Many people are making light of the Michael Phelps situation. With the price of marijuana these days, how could any pothead in his right mind let a guy with the lung capacity of an Olympic swimmer take a hit on his bong? Also, why doesn't some fast-food chain make an endorsement deal with Phelps? "When I have a craving for something to eat at midnight -- and I have those cravings! -- I know where to go."
But when you put the jokes aside, Phelps is a national security issue.
Does he belong in prison?
I say he doesn't. As regular readers know, I consider pot no more harmful than booze. Maybe less harmful. I don't hear of many pot smokers driving the wrong way down the interstate. Of course, in a perfect world, we wouldn't need any intoxicants. We'd all be high on life, digging sunsets.
But few of us have found that kind of inner peace, and so we seek something less natural than a sunset. For most of us, it's a drink to take the edge off the day. For others, it's a joint.
The odd thing is one is legal and one isn't. I say odd because I have enjoyed many a drink and many a joint, and I don't feel any better about myself because I no longer smoke pot. I no longer smoke pot only because I don't want to get in trouble. In that regard, I'm no different than most of my contemporaries. I remember a time when you couldn't go to a party without somebody handing you a joint. If you had asked me then if pot would someday be legal, I'd have said, Of course, it will -- just as soon as my generation takes over.
Then my generation took over and continued the old policies. Now we've passed the torch to the next generation, and the country is still trying to make drug prohibition work.
If it seems to work at all, it's only because we cheat. There are two sets of rules. If you have money and a drug problem, you have a medical issue. If you're poor and have a drug problem, you have a legal issue.
We completely inoculate the wealthy and pretty much give the middle class a break.
Perhaps you're thinking, "That might be unfair, but it is not a national security issue. We have two sets of rules for most things. Look at taxes. If you have the right connections, you can cheat on your taxes and become the secretary of the Treasury. If you don't have the right connections, you can go to jail."
But the drug issue goes beyond merely unfair.
Right now we have on our southern border a country that is on the edge of anarchy. Mexico is in danger of becoming a failed state, a narcostate. The drug cartels are terrorizing the country. Just last week, while we were giggling about Phelps, a retired general was tortured and killed near the resort city of Cancun. He had been the commander of the military district in the state of Michoacan.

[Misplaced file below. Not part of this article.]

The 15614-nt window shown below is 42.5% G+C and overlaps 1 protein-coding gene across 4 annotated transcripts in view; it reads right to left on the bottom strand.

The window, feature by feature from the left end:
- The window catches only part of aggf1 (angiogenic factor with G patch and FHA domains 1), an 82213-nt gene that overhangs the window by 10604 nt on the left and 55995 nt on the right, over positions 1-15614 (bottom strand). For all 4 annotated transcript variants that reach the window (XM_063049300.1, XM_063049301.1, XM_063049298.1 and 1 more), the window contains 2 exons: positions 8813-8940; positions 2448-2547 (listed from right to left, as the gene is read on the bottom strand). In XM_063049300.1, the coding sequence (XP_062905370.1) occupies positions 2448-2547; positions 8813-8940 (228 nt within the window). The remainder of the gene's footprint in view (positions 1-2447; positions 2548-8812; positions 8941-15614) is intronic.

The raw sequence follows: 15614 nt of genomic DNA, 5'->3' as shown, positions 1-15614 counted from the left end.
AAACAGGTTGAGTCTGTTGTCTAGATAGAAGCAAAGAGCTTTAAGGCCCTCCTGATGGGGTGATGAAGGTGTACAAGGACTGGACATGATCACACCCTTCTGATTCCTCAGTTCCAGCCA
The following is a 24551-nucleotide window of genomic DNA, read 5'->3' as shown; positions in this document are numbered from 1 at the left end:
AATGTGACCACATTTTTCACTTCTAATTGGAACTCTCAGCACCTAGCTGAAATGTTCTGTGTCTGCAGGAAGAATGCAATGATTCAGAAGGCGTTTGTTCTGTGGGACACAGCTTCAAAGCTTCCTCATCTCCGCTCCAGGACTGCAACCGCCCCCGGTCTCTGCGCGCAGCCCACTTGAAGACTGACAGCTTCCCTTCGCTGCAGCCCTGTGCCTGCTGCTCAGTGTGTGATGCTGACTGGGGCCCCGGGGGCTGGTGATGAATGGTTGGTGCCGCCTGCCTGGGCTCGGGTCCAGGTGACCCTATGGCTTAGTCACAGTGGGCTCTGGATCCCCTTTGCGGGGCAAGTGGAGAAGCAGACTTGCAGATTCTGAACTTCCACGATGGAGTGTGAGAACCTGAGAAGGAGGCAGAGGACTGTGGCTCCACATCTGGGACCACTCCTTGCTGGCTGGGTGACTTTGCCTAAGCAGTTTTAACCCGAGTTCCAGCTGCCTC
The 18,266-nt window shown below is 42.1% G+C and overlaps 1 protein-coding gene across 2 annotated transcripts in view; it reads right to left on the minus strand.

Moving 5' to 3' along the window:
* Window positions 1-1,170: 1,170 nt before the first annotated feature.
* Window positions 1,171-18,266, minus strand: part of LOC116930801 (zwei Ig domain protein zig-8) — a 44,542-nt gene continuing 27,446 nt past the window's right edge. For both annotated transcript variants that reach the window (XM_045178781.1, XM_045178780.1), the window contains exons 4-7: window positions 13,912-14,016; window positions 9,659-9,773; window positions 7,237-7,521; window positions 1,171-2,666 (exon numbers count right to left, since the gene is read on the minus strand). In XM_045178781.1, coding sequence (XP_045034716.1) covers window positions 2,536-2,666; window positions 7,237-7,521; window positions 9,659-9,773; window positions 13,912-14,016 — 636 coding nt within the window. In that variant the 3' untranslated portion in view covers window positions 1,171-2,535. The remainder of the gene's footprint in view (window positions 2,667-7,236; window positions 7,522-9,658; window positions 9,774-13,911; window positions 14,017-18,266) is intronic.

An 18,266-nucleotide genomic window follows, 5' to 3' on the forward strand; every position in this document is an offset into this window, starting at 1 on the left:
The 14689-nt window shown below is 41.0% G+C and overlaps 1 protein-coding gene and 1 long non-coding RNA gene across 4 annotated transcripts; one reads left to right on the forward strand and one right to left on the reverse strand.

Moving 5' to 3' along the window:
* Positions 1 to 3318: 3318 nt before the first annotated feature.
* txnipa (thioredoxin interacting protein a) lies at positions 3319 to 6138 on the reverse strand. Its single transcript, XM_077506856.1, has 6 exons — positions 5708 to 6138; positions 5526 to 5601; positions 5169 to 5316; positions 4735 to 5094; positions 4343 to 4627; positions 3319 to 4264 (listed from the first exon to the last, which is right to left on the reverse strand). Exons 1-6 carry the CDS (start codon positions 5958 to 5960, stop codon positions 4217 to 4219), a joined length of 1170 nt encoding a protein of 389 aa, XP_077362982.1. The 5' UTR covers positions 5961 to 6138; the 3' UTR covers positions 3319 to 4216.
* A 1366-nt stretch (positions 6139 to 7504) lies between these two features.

Ah, Michoacan. I spent New Year's Day of 2008 in the capital city of Morelia. I was there to visit the monarch butterflies that spend the winter in the nearby mountains. My son and I spent New Year's Eve in the town plaza, the zocalo.
Nine months later, that plaza was crowded with people celebrating Mexican Independence Day when members of a drug cartel threw grenades into the plaza. Eight people were killed and more than 100 injured. The gangsters were sending a message to the people. Don't cooperate with the authorities. I read the stories with horror. I saw the photos of the Mexican soldiers standing in the plaza the next day. They were wearing masks so they could not be identified by the drug cartels.
These cartels are able to bribe officials. They kill those they can't bribe. (Plata o plomo. Silver or lead.) They're able to do this because of the enormous profits in the illegal drug business.
And where does this money come from?
The United States. We provide the demand. As long as we do, there will be a supply. So it seems we have a choice.
We could legalize drugs. Just as we traded bootleggers for Gussie Busch, we could trade the drug cartels for legitimate businesses. If you want a Corona, you buy it from Grupo Modelo.
Or we could put a crimp in the demand. The only way to do that would be to start putting users in jail. Not just the poor users, but all the users. That would be a problem. But at least it would be a bipartisan problem. Barack Obama and George W. Bush were both users. We know that because Obama has written about his drug history and Bush was secretly taped by a friend talking about his. Actually, the list of past users is darned near endless.
But let's say for my sake that we didn't make the new laws retroactive. Let's say that from now on, we start putting all drug users in prison. That's the only way to slow the demand.
So what do we do about Phelps?
If you want to make the War on Drugs work, it seems like you have to put him in prison. That sounds crazy to me, but the present reality makes no sense. An Olympic hero smokes pot. We giggle. Mexico burns.
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